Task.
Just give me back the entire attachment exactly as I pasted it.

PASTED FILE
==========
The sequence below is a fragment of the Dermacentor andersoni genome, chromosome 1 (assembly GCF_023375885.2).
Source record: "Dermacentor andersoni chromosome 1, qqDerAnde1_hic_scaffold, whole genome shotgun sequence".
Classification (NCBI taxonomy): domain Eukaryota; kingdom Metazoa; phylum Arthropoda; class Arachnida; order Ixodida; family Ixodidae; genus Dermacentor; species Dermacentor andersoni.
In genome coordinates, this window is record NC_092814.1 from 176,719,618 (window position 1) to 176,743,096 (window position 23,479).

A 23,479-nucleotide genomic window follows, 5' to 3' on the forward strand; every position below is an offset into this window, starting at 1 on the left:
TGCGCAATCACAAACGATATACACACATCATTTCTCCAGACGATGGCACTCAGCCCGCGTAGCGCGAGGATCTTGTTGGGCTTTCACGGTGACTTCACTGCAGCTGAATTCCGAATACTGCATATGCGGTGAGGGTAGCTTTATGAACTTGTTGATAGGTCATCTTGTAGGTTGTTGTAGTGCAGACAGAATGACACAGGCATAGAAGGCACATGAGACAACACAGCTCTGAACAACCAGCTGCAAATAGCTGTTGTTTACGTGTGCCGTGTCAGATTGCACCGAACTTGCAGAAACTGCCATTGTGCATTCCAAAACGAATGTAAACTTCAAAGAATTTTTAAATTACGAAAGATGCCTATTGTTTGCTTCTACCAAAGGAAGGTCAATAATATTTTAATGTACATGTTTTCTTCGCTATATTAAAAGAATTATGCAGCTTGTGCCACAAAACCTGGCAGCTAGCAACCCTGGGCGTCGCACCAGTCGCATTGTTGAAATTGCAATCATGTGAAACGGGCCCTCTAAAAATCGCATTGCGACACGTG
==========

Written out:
The sequence below is a fragment of the Dermacentor andersoni genome, chromosome 1 (assembly GCF_023375885.2).
Source record: "Dermacentor andersoni chromosome 1, qqDerAnde1_hic_scaffold, whole genome shotgun sequence".
Classification (NCBI taxonomy): domain Eukaryota; kingdom Metazoa; phylum Arthropoda; class Arachnida; order Ixodida; family Ixodidae; genus Dermacentor; species Dermacentor andersoni.
In genome coordinates, this window is record NC_092814.1 from 176,719,618 (window position 1) to 176,743,096 (window position 23,479).

A 23,479-nucleotide genomic window follows, 5' to 3' on the forward strand; every position below is an offset into this window, starting at 1 on the left:
TGCGCAATCACAAACGATATACACACATCATTTCTCCAGACGATGGCACTCAGCCCGCGTAGCGCGAGGATCTTGTTGGGCTTTCACGGTGACTTCACTGCAGCTGAATTCCGAATACTGCATATGCGGTGAGGGTAGCTTTATGAACTTGTTGATAGGTCATCTTGTAGGTTGTTGTAGTGCAGACAGAATGACACAGGCATAGAAGGCACATGAGACAACACAGCTCTGAACAACCAGCTGCAAATAGCTGTTGTTTACGTGTGCCGTGTCAGATTGCACCGAACTTGCAGAAACTGCCATTGTGCATTCCAAAACGAATGTAAACTTCAAAGAATTTTTAAATTACGAAAGATGCCTATTGTTTGCTTCTACCAAAGGAAGGTCAATAATATTTTAATGTACATGTTTTCTTCGCTATATTAAAAGAATTATGCAGCTTGTGCCACAAAACCTGGCAGCTAGCAACCCTGGGCGTCGCACCAGTCGCATTGTTGAAATTGCAATCATGTGAAACGGGCCCTCTAAAAATCGCATTGCGACACGTG